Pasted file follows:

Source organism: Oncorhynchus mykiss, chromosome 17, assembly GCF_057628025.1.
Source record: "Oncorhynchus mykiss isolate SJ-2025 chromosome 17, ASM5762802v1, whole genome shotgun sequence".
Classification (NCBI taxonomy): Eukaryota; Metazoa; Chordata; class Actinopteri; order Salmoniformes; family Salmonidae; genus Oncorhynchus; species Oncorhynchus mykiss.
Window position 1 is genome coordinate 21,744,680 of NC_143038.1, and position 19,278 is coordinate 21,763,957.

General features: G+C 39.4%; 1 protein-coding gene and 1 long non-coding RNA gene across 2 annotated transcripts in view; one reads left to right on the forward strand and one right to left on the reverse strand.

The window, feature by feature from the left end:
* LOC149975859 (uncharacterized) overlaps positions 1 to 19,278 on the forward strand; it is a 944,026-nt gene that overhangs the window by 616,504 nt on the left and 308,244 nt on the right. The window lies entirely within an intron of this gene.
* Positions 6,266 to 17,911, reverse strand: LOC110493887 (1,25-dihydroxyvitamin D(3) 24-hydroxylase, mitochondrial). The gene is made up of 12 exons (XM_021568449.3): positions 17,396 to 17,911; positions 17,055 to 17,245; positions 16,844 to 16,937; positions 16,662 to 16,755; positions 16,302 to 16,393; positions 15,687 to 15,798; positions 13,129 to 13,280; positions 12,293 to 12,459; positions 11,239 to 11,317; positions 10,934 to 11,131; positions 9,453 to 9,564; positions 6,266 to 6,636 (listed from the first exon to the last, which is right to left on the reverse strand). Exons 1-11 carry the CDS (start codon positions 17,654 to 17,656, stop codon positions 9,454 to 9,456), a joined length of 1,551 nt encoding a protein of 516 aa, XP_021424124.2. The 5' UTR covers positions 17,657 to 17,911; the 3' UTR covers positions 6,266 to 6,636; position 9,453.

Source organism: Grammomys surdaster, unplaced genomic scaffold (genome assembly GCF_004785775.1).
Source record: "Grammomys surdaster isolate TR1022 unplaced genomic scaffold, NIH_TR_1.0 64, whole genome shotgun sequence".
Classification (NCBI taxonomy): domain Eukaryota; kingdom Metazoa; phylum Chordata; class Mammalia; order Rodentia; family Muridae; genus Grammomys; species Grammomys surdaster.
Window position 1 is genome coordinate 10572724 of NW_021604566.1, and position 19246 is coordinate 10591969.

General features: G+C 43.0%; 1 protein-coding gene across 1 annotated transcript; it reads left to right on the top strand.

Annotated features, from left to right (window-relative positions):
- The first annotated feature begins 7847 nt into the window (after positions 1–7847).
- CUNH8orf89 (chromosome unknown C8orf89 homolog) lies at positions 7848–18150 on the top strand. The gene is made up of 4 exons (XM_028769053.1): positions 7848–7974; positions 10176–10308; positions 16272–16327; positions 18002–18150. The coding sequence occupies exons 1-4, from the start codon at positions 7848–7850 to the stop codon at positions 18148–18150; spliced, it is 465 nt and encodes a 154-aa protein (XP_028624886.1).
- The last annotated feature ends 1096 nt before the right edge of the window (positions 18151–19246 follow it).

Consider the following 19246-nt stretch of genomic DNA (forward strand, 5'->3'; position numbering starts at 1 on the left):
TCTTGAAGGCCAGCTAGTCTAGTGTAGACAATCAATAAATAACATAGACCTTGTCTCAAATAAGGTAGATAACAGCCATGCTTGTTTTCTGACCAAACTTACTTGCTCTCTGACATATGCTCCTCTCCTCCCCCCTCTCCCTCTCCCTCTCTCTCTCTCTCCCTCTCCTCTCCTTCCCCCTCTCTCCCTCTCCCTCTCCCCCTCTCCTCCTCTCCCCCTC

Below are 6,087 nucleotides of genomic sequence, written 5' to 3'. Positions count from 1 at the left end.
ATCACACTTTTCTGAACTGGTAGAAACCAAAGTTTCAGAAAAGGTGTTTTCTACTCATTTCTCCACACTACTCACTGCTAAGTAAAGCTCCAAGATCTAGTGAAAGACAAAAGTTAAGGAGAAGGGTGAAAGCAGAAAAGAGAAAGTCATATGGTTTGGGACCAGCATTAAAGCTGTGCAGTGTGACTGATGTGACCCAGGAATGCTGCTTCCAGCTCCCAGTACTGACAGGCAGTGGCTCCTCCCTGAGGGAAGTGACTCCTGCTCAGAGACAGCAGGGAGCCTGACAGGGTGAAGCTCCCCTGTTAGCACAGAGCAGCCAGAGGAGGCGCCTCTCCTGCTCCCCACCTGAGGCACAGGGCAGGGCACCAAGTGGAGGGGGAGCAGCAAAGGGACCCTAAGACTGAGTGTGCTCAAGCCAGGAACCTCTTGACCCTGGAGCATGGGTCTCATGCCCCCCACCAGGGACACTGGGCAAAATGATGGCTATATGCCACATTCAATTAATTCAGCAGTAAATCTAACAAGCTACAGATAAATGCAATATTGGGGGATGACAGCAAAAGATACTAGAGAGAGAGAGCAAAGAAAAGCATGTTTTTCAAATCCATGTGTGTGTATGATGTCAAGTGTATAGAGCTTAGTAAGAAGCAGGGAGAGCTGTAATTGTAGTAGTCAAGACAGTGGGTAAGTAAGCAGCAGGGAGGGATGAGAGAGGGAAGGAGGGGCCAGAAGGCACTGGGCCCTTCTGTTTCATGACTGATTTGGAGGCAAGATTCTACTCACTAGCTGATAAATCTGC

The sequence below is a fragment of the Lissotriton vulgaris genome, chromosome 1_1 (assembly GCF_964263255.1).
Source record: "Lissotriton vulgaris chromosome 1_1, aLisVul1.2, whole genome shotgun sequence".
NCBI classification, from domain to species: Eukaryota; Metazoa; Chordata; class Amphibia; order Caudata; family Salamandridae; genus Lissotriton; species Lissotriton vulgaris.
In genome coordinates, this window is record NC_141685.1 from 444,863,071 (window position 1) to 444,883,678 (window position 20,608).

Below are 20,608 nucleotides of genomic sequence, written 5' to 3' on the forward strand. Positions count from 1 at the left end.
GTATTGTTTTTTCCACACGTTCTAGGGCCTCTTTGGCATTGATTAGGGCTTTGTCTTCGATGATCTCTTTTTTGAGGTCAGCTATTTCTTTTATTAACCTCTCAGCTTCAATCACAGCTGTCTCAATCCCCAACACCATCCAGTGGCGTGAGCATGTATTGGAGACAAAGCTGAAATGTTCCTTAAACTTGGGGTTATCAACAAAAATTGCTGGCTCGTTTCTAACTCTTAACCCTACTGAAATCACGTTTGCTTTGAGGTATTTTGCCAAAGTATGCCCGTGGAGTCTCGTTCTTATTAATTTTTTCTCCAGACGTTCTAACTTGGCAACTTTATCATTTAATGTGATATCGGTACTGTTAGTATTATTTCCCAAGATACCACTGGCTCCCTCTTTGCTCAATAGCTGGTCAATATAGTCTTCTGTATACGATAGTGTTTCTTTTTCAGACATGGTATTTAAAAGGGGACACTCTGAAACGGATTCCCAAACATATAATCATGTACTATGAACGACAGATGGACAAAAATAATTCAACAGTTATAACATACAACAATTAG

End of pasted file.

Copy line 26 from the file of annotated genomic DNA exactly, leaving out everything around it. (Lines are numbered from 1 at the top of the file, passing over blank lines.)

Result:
Below are 20,608 nucleotides of genomic sequence, written 5' to 3' on the forward strand. Positions count from 1 at the left end.